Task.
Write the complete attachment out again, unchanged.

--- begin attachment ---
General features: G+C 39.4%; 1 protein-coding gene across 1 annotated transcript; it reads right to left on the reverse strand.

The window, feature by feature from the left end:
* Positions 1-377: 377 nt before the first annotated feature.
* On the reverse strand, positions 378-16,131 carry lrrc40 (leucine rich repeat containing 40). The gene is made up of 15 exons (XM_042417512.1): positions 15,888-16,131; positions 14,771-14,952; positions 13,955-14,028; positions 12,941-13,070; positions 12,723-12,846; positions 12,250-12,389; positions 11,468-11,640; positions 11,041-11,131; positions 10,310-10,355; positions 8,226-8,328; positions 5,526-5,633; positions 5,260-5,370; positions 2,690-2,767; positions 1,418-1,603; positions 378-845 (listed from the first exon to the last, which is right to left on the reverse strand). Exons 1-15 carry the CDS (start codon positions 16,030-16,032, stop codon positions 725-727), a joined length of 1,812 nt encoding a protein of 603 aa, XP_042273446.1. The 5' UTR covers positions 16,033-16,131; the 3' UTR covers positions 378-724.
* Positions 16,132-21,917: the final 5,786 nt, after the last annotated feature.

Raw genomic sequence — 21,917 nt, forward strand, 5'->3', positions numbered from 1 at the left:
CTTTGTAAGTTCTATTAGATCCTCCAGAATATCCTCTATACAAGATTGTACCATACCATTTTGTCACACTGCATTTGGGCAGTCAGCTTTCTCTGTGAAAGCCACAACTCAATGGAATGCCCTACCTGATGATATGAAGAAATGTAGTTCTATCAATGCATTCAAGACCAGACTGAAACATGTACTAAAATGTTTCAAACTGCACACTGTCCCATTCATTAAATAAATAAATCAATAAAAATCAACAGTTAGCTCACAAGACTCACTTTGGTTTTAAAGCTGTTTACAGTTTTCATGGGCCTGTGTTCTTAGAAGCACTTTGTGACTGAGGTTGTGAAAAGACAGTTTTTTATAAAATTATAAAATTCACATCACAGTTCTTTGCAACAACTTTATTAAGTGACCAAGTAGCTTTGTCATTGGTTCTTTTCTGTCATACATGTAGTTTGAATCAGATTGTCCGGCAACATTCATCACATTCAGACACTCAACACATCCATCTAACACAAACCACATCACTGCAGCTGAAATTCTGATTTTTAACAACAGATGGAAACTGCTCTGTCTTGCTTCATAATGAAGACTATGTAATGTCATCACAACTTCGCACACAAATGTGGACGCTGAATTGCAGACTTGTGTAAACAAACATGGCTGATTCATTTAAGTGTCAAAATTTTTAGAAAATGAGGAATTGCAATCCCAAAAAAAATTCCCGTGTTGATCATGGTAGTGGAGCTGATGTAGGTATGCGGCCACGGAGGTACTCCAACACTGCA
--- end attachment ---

General features: G+C 39.4%; 1 protein-coding gene across 1 annotated transcript; it reads right to left on the reverse strand.

The window, feature by feature from the left end:
* Positions 1-377: 377 nt before the first annotated feature.
* On the reverse strand, positions 378-16,131 carry lrrc40 (leucine rich repeat containing 40). The gene is made up of 15 exons (XM_042417512.1): positions 15,888-16,131; positions 14,771-14,952; positions 13,955-14,028; positions 12,941-13,070; positions 12,723-12,846; positions 12,250-12,389; positions 11,468-11,640; positions 11,041-11,131; positions 10,310-10,355; positions 8,226-8,328; positions 5,526-5,633; positions 5,260-5,370; positions 2,690-2,767; positions 1,418-1,603; positions 378-845 (listed from the first exon to the last, which is right to left on the reverse strand). Exons 1-15 carry the CDS (start codon positions 16,030-16,032, stop codon positions 725-727), a joined length of 1,812 nt encoding a protein of 603 aa, XP_042273446.1. The 5' UTR covers positions 16,033-16,131; the 3' UTR covers positions 378-724.
* Positions 16,132-21,917: the final 5,786 nt, after the last annotated feature.

Raw genomic sequence — 21,917 nt, forward strand, 5'->3', positions numbered from 1 at the left:
CTTTGTAAGTTCTATTAGATCCTCCAGAATATCCTCTATACAAGATTGTACCATACCATTTTGTCACACTGCATTTGGGCAGTCAGCTTTCTCTGTGAAAGCCACAACTCAATGGAATGCCCTACCTGATGATATGAAGAAATGTAGTTCTATCAATGCATTCAAGACCAGACTGAAACATGTACTAAAATGTTTCAAACTGCACACTGTCCCATTCATTAAATAAATAAATCAATAAAAATCAACAGTTAGCTCACAAGACTCACTTTGGTTTTAAAGCTGTTTACAGTTTTCATGGGCCTGTGTTCTTAGAAGCACTTTGTGACTGAGGTTGTGAAAAGACAGTTTTTTATAAAATTATAAAATTCACATCACAGTTCTTTGCAACAACTTTATTAAGTGACCAAGTAGCTTTGTCATTGGTTCTTTTCTGTCATACATGTAGTTTGAATCAGATTGTCCGGCAACATTCATCACATTCAGACACTCAACACATCCATCTAACACAAACCACATCACTGCAGCTGAAATTCTGATTTTTAACAACAGATGGAAACTGCTCTGTCTTGCTTCATAATGAAGACTATGTAATGTCATCACAACTTCGCACACAAATGTGGACGCTGAATTGCAGACTTGTGTAAACAAACATGGCTGATTCATTTAAGTGTCAAAATTTTTAGAAAATGAGGAATTGCAATCCCAAAAAAAATTCCCGTGTTGATCATGGTAGTGGAGCTGATGTAGGTATGCGGCCACGGAGGTACTCCAACACTGCA